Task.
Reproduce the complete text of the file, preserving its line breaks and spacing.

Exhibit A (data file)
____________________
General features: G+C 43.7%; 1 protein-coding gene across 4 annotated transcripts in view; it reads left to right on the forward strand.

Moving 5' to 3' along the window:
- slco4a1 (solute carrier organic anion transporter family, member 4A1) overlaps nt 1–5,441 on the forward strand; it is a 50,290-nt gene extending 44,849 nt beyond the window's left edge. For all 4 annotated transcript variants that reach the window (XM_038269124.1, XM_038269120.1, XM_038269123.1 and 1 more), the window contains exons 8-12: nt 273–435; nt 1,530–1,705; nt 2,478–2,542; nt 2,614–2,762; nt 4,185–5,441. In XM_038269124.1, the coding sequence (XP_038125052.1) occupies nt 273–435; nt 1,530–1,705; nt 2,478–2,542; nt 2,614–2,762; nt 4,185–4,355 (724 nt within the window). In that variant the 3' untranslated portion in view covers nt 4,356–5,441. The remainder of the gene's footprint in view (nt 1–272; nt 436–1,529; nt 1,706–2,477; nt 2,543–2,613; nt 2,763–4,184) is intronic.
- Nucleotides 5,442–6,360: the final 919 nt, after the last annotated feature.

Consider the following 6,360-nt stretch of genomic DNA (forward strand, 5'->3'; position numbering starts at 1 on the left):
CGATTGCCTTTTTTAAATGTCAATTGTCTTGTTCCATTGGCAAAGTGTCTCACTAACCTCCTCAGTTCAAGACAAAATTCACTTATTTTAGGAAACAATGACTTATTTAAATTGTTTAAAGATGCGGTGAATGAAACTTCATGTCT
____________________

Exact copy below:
General features: G+C 43.7%; 1 protein-coding gene across 4 annotated transcripts in view; it reads left to right on the forward strand.

Moving 5' to 3' along the window:
- slco4a1 (solute carrier organic anion transporter family, member 4A1) overlaps nt 1–5,441 on the forward strand; it is a 50,290-nt gene extending 44,849 nt beyond the window's left edge. For all 4 annotated transcript variants that reach the window (XM_038269124.1, XM_038269120.1, XM_038269123.1 and 1 more), the window contains exons 8-12: nt 273–435; nt 1,530–1,705; nt 2,478–2,542; nt 2,614–2,762; nt 4,185–5,441. In XM_038269124.1, the coding sequence (XP_038125052.1) occupies nt 273–435; nt 1,530–1,705; nt 2,478–2,542; nt 2,614–2,762; nt 4,185–4,355 (724 nt within the window). In that variant the 3' untranslated portion in view covers nt 4,356–5,441. The remainder of the gene's footprint in view (nt 1–272; nt 436–1,529; nt 1,706–2,477; nt 2,543–2,613; nt 2,763–4,184) is intronic.
- Nucleotides 5,442–6,360: the final 919 nt, after the last annotated feature.

Consider the following 6,360-nt stretch of genomic DNA (forward strand, 5'->3'; position numbering starts at 1 on the left):
CGATTGCCTTTTTTAAATGTCAATTGTCTTGTTCCATTGGCAAAGTGTCTCACTAACCTCCTCAGTTCAAGACAAAATTCACTTATTTTAGGAAACAATGACTTATTTAAATTGTTTAAAGATGCGGTGAATGAAACTTCATGTCT